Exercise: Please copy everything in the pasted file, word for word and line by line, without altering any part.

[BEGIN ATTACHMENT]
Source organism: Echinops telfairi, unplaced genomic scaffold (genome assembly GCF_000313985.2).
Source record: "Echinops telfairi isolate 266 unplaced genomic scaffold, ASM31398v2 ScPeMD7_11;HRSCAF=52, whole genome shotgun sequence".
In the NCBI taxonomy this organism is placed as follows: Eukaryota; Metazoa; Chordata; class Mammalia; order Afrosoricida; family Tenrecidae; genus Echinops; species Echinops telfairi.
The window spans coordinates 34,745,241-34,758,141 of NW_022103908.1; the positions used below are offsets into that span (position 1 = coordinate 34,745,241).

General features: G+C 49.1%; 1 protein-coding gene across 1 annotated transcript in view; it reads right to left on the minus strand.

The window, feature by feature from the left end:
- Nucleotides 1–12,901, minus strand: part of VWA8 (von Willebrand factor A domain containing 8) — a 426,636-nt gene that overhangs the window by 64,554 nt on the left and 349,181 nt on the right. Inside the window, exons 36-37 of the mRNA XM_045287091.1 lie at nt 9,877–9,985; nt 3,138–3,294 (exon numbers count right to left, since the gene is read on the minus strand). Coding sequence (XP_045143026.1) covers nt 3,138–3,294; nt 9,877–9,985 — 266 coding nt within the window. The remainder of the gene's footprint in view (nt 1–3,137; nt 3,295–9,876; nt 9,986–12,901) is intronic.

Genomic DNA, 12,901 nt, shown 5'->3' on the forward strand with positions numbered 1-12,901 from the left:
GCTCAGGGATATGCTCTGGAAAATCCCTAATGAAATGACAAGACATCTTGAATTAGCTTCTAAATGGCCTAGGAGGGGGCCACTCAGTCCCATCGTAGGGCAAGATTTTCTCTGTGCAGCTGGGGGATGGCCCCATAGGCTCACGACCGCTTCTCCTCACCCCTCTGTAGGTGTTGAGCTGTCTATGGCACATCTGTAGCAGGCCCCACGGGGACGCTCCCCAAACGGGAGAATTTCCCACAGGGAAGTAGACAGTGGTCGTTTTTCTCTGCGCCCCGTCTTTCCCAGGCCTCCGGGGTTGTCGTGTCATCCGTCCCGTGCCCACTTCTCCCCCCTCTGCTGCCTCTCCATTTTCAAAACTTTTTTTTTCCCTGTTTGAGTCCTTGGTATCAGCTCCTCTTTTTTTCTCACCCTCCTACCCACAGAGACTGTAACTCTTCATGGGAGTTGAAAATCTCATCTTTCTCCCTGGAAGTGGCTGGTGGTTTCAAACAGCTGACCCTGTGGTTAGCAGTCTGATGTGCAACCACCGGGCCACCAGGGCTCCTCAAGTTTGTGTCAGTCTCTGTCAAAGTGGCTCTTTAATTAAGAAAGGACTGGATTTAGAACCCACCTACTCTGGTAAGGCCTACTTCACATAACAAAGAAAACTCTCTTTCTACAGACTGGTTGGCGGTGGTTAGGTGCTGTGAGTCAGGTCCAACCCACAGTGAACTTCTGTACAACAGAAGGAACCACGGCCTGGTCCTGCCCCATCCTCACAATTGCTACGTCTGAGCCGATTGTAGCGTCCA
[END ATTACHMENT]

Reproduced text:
Source organism: Echinops telfairi, unplaced genomic scaffold (genome assembly GCF_000313985.2).
Source record: "Echinops telfairi isolate 266 unplaced genomic scaffold, ASM31398v2 ScPeMD7_11;HRSCAF=52, whole genome shotgun sequence".
In the NCBI taxonomy this organism is placed as follows: Eukaryota; Metazoa; Chordata; class Mammalia; order Afrosoricida; family Tenrecidae; genus Echinops; species Echinops telfairi.
The window spans coordinates 34,745,241-34,758,141 of NW_022103908.1; the positions used below are offsets into that span (position 1 = coordinate 34,745,241).

General features: G+C 49.1%; 1 protein-coding gene across 1 annotated transcript in view; it reads right to left on the minus strand.

The window, feature by feature from the left end:
- Nucleotides 1–12,901, minus strand: part of VWA8 (von Willebrand factor A domain containing 8) — a 426,636-nt gene that overhangs the window by 64,554 nt on the left and 349,181 nt on the right. Inside the window, exons 36-37 of the mRNA XM_045287091.1 lie at nt 9,877–9,985; nt 3,138–3,294 (exon numbers count right to left, since the gene is read on the minus strand). Coding sequence (XP_045143026.1) covers nt 3,138–3,294; nt 9,877–9,985 — 266 coding nt within the window. The remainder of the gene's footprint in view (nt 1–3,137; nt 3,295–9,876; nt 9,986–12,901) is intronic.

Genomic DNA, 12,901 nt, shown 5'->3' on the forward strand with positions numbered 1-12,901 from the left:
GCTCAGGGATATGCTCTGGAAAATCCCTAATGAAATGACAAGACATCTTGAATTAGCTTCTAAATGGCCTAGGAGGGGGCCACTCAGTCCCATCGTAGGGCAAGATTTTCTCTGTGCAGCTGGGGGATGGCCCCATAGGCTCACGACCGCTTCTCCTCACCCCTCTGTAGGTGTTGAGCTGTCTATGGCACATCTGTAGCAGGCCCCACGGGGACGCTCCCCAAACGGGAGAATTTCCCACAGGGAAGTAGACAGTGGTCGTTTTTCTCTGCGCCCCGTCTTTCCCAGGCCTCCGGGGTTGTCGTGTCATCCGTCCCGTGCCCACTTCTCCCCCCTCTGCTGCCTCTCCATTTTCAAAACTTTTTTTTTCCCTGTTTGAGTCCTTGGTATCAGCTCCTCTTTTTTTCTCACCCTCCTACCCACAGAGACTGTAACTCTTCATGGGAGTTGAAAATCTCATCTTTCTCCCTGGAAGTGGCTGGTGGTTTCAAACAGCTGACCCTGTGGTTAGCAGTCTGATGTGCAACCACCGGGCCACCAGGGCTCCTCAAGTTTGTGTCAGTCTCTGTCAAAGTGGCTCTTTAATTAAGAAAGGACTGGATTTAGAACCCACCTACTCTGGTAAGGCCTACTTCACATAACAAAGAAAACTCTCTTTCTACAGACTGGTTGGCGGTGGTTAGGTGCTGTGAGTCAGGTCCAACCCACAGTGAACTTCTGTACAACAGAAGGAACCACGGCCTGGTCCTGCCCCATCCTCACAATTGCTACGTCTGAGCCGATTGTAGCGTCCA